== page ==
Fine-Grained Activity Modeling, Recognition, and Error Analysis in Robot-Assisted Surgery

Hutchinson, Kay, Electrical Engineering - School of Engineering and Applied Science, University of Virginia
Alemzadeh, Homa, EN-Elec & Comp Engr Dept, University of Virginia

Surgical robots are complex cyber-physical systems driving the development of new features and technologies to improve efficiency and patient safety in surgery. This dissertation focuses on three major challenges that hinder the development of surgical robots: small datasets with low diversity and incompatible activity labels, limited generalizability and interpretability of black box activity recognition models, and limited attention to identifying executional errors during surgeon training and skill assessment. We propose a formal framework for the fine-grained modeling of surgical tasks using context and motion primitives. This framework directly relates interactions among tools and objects within the surgical environment encoded as context, to surgical workflow described by motion primitives, and enables the modeling of tasks as finite state machines. Then, we develop a method for labeling context based on video data that results in objective, fine-grained annotations with near-perfect agreement among non-expert annotators and expert surgeons. Using our framework, we create the COntext and Motion Primitive Aggregate Surgical Set (COMPASS) containing kinematic and video data with consistent labels from six different surgical dry lab tasks that nearly triples the amount of data for modeling and analysis. To understand the relationship between different levels of granularity, we use this framework and dataset to develop models for the inference of surgical context from video data and the recognition of motion primitives and gestures from kinematic data. We propose the novel Leave-One-Task-Out (LOTO) cross validation setup that evaluates the generalizability of activity recognition models to unseen tasks. We find that aggregating data across datasets supports the task-generalization of motion primitive recognition models. Then, we develop novel activity-aware methods for the identification and analysis of errors based on the surgical task and activity recognition models created in the previous thrusts. We use these methods to identify interpretable patterns in fine-grained surgical activities that strongly correlate with measures of surgical skill and can be used to improve feedback in surgeon training and skill assessment.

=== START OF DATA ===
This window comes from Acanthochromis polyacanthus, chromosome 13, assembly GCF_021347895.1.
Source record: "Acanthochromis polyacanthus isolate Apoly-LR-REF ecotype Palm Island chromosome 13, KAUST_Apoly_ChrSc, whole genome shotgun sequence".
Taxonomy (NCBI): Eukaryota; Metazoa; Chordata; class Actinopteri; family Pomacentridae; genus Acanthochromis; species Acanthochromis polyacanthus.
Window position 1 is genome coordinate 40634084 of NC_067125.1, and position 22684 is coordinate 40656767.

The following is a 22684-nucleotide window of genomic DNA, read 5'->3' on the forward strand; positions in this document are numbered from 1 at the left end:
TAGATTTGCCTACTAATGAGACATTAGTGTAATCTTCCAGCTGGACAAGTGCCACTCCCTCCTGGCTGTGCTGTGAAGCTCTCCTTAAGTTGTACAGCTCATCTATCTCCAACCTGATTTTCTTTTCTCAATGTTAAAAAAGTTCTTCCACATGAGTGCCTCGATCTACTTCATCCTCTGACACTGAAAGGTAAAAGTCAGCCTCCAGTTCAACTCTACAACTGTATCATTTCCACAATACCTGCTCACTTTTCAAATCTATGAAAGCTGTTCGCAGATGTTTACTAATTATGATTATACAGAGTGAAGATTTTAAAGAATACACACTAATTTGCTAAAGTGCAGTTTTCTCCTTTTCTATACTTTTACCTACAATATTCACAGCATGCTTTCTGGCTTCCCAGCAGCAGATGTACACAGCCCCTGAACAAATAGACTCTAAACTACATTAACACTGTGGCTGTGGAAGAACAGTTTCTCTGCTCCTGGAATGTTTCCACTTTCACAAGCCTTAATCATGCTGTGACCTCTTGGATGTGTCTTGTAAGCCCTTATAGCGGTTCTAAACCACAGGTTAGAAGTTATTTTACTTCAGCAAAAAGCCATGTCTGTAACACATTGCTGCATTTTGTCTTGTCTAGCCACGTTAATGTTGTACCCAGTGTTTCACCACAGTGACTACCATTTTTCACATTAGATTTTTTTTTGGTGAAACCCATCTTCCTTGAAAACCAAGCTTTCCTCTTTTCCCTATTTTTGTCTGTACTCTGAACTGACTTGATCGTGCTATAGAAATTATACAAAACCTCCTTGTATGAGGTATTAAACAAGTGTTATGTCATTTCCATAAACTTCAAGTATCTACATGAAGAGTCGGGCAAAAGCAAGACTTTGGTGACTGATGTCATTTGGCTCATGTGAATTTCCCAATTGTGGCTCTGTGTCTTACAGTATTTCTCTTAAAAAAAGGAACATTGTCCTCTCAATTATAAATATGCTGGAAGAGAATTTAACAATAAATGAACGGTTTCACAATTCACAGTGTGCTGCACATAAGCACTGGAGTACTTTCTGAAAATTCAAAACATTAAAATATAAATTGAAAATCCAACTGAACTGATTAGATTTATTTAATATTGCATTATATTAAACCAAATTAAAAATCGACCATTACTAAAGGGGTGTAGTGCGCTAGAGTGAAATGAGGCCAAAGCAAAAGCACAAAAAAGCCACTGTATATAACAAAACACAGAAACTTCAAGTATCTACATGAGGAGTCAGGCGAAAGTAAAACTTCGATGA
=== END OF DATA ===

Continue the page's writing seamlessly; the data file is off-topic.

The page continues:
PHD (Doctor of Philosophy)
robotic surgery, activity modeling, activity recognition, error analysis
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